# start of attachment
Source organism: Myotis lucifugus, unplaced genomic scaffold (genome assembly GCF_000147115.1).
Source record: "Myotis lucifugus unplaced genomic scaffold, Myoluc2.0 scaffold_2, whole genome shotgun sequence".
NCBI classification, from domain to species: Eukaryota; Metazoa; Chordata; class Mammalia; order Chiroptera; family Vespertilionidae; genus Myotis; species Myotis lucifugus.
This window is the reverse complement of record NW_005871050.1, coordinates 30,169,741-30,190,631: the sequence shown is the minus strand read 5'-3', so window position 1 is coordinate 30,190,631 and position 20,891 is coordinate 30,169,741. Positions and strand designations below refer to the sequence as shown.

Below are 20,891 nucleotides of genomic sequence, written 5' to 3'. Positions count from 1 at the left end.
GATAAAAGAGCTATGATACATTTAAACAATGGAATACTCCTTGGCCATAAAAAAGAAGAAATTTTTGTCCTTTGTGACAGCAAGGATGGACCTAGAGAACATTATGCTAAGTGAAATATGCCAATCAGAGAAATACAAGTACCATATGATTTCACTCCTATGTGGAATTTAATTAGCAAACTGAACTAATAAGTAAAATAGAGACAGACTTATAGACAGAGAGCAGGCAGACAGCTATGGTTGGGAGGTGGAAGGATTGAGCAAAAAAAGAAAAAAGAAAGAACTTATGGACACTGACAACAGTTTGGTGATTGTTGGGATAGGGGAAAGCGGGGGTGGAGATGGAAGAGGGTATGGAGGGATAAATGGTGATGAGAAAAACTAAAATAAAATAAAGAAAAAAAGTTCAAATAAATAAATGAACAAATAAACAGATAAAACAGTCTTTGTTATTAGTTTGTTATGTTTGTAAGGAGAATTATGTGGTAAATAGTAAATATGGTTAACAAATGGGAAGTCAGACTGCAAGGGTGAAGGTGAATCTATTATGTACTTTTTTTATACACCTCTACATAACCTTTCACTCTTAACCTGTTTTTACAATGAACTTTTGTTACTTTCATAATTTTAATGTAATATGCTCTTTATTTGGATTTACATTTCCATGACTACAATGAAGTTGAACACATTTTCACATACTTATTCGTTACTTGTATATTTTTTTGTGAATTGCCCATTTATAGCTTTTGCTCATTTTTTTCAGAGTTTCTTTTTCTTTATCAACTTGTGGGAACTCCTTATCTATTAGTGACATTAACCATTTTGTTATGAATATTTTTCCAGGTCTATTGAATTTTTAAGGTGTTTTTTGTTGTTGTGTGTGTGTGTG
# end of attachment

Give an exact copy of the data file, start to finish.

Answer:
Source organism: Myotis lucifugus, unplaced genomic scaffold (genome assembly GCF_000147115.1).
Source record: "Myotis lucifugus unplaced genomic scaffold, Myoluc2.0 scaffold_2, whole genome shotgun sequence".
NCBI classification, from domain to species: Eukaryota; Metazoa; Chordata; class Mammalia; order Chiroptera; family Vespertilionidae; genus Myotis; species Myotis lucifugus.
This window is the reverse complement of record NW_005871050.1, coordinates 30,169,741-30,190,631: the sequence shown is the minus strand read 5'-3', so window position 1 is coordinate 30,190,631 and position 20,891 is coordinate 30,169,741. Positions and strand designations below refer to the sequence as shown.

Below are 20,891 nucleotides of genomic sequence, written 5' to 3'. Positions count from 1 at the left end.
GATAAAAGAGCTATGATACATTTAAACAATGGAATACTCCTTGGCCATAAAAAAGAAGAAATTTTTGTCCTTTGTGACAGCAAGGATGGACCTAGAGAACATTATGCTAAGTGAAATATGCCAATCAGAGAAATACAAGTACCATATGATTTCACTCCTATGTGGAATTTAATTAGCAAACTGAACTAATAAGTAAAATAGAGACAGACTTATAGACAGAGAGCAGGCAGACAGCTATGGTTGGGAGGTGGAAGGATTGAGCAAAAAAAGAAAAAAGAAAGAACTTATGGACACTGACAACAGTTTGGTGATTGTTGGGATAGGGGAAAGCGGGGGTGGAGATGGAAGAGGGTATGGAGGGATAAATGGTGATGAGAAAAACTAAAATAAAATAAAGAAAAAAAGTTCAAATAAATAAATGAACAAATAAACAGATAAAACAGTCTTTGTTATTAGTTTGTTATGTTTGTAAGGAGAATTATGTGGTAAATAGTAAATATGGTTAACAAATGGGAAGTCAGACTGCAAGGGTGAAGGTGAATCTATTATGTACTTTTTTTATACACCTCTACATAACCTTTCACTCTTAACCTGTTTTTACAATGAACTTTTGTTACTTTCATAATTTTAATGTAATATGCTCTTTATTTGGATTTACATTTCCATGACTACAATGAAGTTGAACACATTTTCACATACTTATTCGTTACTTGTATATTTTTTTGTGAATTGCCCATTTATAGCTTTTGCTCATTTTTTTCAGAGTTTCTTTTTCTTTATCAACTTGTGGGAACTCCTTATCTATTAGTGACATTAACCATTTTGTTATGAATATTTTTCCAGGTCTATTGAATTTTTAAGGTGTTTTTTGTTGTTGTGTGTGTGTGTG